We began these surveys by stating the AMS definition of climate change; only then did we ask respondents for their views. No prior weathercaster survey has used the AMS definition (or any science society’s formal definition) prior to asking questions about climate change.
Because the new paper does not reproduce the American Meteorological Society’s definition of “climate change,” the reader could be seriously misled by the survey’s results as, for many, “climate change” is synonymous with “human-caused climate change.”
Here is the AMS’s definition of “climate change,”The American Meteorological Society (AMS) defines climate change as: “Any systematic change in the long-term statistics of climate elements (such as temperature, pressure, or winds) sustained over several decades or longer. Climate change may be due to: natural external forcings, such as changes in solar emission or slow changes in the earth’s orbital elements; natural internal processes of the climate system; or anthropogenic forcing.”
Under the AMS definition, “climate change” includes changes that may be entirely natural!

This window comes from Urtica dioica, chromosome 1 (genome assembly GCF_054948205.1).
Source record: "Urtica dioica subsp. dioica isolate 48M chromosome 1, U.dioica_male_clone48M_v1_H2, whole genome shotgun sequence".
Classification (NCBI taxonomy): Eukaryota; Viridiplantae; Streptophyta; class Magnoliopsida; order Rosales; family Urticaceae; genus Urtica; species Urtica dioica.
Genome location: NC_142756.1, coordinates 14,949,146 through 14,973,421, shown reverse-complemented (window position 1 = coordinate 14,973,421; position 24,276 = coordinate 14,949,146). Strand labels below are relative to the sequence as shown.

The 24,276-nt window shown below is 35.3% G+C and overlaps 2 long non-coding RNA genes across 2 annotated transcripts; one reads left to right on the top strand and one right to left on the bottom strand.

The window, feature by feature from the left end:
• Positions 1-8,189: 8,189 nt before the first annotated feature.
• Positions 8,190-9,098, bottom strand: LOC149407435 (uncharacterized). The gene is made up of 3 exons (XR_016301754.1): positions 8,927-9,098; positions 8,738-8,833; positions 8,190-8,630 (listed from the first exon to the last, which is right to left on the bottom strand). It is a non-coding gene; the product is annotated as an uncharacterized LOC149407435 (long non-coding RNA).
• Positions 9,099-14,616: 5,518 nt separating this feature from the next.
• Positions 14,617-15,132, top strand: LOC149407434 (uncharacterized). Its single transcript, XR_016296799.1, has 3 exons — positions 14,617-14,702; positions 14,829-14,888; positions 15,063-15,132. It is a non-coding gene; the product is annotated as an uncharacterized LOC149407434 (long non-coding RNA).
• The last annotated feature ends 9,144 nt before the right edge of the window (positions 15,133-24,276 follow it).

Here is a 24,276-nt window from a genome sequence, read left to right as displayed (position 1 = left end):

So, when the survey asked if climate change is occurring, and 90% replied in the affirmative, the answer is scientifically correct (the climate is always changing) but meaningless and misleading because the phrase “climate change” is deeply connected to an intense political debate, much of which has little to do with science.
The paper goes on to state,
· More than 90% of weathercasters indicated that climate change is happening, and approximately 80% indicated that human-caused climate change is happening (see Figure 1).
“Approximately 80% indicated that human-caused climate change is happening”? Since the basis for that statement is a reference to the paper’s Figure 1, which is reproduced below, let’s examine the veracity of the “80%” contention.